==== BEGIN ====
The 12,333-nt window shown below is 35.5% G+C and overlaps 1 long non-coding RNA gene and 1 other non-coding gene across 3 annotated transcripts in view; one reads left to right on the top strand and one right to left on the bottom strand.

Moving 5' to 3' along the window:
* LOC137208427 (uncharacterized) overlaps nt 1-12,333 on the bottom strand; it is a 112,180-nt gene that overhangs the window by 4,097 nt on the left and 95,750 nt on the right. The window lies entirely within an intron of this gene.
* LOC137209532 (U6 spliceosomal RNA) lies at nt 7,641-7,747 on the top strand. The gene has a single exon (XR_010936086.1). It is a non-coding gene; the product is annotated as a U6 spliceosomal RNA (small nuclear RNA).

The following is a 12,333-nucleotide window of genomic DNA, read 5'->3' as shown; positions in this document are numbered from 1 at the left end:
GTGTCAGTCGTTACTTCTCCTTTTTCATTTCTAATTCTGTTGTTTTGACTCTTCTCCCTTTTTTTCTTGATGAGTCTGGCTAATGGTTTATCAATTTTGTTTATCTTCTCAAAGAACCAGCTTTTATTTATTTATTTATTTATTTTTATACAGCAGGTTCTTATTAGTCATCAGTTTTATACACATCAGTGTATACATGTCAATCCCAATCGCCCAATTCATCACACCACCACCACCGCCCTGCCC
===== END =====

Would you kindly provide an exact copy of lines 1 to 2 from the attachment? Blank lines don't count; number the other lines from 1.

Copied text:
The 12,333-nt window shown below is 35.5% G+C and overlaps 1 long non-coding RNA gene and 1 other non-coding gene across 3 annotated transcripts in view; one reads left to right on the top strand and one right to left on the bottom strand.

Moving 5' to 3' along the window: